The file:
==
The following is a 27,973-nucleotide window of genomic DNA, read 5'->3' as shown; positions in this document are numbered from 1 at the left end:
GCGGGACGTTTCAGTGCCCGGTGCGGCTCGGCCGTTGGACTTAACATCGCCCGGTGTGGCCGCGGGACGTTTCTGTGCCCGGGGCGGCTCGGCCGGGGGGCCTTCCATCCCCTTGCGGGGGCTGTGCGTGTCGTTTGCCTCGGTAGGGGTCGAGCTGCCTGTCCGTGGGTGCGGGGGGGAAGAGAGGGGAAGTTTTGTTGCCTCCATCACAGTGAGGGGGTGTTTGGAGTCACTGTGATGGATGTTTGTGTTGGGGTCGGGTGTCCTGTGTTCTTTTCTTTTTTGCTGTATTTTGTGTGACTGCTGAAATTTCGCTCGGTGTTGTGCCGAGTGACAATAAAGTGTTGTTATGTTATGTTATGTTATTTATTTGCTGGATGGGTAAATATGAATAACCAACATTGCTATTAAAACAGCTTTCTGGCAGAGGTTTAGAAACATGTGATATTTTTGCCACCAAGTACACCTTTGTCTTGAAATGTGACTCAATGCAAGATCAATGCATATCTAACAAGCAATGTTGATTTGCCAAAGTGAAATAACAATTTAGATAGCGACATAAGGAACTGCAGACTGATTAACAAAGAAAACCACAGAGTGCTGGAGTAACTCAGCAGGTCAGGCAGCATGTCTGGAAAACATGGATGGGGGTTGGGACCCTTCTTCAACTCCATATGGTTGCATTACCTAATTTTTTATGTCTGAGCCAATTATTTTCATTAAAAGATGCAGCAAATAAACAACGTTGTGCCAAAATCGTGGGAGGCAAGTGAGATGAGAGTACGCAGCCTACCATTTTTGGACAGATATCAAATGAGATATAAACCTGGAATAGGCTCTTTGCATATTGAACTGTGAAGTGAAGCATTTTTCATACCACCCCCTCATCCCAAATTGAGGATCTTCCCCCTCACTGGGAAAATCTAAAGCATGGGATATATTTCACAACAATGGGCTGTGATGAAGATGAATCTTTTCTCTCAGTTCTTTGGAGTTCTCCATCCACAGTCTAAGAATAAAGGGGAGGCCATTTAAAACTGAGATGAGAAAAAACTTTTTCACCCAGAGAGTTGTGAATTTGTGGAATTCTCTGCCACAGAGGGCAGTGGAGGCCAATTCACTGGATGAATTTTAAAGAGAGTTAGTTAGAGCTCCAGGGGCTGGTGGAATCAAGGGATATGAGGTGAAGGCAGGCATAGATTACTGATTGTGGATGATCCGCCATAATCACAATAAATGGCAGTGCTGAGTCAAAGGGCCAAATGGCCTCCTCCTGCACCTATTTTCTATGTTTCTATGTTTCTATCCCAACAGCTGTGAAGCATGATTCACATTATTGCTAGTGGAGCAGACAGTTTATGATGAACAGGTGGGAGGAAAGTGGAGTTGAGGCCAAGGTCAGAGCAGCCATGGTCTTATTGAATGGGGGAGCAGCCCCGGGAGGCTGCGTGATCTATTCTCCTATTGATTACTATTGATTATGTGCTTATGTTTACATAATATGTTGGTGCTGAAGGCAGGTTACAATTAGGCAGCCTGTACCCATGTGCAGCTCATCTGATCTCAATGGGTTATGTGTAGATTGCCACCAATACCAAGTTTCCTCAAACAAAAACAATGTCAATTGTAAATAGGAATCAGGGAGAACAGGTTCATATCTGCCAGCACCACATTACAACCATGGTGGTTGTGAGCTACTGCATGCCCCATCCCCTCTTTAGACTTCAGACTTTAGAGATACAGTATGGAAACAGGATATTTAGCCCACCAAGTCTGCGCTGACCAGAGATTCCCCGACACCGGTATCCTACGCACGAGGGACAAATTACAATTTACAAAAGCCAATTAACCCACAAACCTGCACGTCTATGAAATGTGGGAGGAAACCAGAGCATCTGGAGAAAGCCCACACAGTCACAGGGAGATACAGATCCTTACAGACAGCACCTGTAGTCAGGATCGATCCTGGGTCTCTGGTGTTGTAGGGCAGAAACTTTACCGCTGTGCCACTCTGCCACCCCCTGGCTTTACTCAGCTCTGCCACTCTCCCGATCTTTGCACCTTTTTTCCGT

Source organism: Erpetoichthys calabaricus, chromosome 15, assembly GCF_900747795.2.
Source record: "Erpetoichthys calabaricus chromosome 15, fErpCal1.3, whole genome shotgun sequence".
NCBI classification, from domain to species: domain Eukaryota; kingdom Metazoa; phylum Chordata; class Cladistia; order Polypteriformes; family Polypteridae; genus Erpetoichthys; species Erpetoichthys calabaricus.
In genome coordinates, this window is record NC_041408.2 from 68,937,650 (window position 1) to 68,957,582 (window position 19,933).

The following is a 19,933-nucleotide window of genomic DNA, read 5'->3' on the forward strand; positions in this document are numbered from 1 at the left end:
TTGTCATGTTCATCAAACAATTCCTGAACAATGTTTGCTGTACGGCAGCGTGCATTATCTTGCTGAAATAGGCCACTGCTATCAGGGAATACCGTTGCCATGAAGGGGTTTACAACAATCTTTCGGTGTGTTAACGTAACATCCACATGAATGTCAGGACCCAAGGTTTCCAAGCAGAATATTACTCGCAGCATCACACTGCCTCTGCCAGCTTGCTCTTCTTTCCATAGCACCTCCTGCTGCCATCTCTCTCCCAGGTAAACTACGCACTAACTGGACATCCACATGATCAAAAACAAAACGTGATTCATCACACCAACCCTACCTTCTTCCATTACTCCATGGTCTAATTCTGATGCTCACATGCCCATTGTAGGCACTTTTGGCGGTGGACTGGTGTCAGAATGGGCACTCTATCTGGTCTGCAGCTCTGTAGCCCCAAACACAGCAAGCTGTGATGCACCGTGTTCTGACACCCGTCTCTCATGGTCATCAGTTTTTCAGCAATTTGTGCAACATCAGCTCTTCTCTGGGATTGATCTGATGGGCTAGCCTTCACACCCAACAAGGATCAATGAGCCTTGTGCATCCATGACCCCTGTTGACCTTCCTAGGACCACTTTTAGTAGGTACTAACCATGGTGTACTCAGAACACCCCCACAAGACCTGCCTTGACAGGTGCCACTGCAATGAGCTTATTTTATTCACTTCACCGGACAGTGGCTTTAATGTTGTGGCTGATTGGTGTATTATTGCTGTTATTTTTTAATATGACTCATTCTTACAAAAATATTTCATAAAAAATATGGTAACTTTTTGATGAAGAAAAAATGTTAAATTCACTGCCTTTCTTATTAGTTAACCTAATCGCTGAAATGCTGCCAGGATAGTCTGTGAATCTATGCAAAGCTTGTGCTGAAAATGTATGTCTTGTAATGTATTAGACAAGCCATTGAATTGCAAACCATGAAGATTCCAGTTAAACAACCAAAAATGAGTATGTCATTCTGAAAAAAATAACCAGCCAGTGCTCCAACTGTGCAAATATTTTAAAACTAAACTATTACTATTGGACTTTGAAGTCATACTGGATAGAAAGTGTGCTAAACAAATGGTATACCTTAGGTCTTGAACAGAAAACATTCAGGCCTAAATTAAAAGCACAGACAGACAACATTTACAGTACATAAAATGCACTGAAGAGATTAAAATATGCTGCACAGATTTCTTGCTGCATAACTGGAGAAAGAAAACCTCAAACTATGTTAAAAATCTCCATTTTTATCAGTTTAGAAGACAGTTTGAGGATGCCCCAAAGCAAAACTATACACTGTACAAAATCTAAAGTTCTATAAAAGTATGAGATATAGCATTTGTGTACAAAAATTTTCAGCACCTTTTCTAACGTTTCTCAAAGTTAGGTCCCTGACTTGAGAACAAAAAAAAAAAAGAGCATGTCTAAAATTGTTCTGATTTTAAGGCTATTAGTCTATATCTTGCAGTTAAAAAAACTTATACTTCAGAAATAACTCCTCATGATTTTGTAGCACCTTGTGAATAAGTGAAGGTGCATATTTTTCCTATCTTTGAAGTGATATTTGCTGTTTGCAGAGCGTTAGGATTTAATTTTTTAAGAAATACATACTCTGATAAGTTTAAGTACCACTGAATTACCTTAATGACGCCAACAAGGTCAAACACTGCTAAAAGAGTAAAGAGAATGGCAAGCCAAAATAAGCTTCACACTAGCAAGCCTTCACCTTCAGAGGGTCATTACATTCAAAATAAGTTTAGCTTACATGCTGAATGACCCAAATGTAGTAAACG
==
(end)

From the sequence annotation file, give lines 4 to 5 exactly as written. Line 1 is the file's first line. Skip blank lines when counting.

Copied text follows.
Source record: "Erpetoichthys calabaricus chromosome 15, fErpCal1.3, whole genome shotgun sequence".
NCBI classification, from domain to species: domain Eukaryota; kingdom Metazoa; phylum Chordata; class Cladistia; order Polypteriformes; family Polypteridae; genus Erpetoichthys; species Erpetoichthys calabaricus.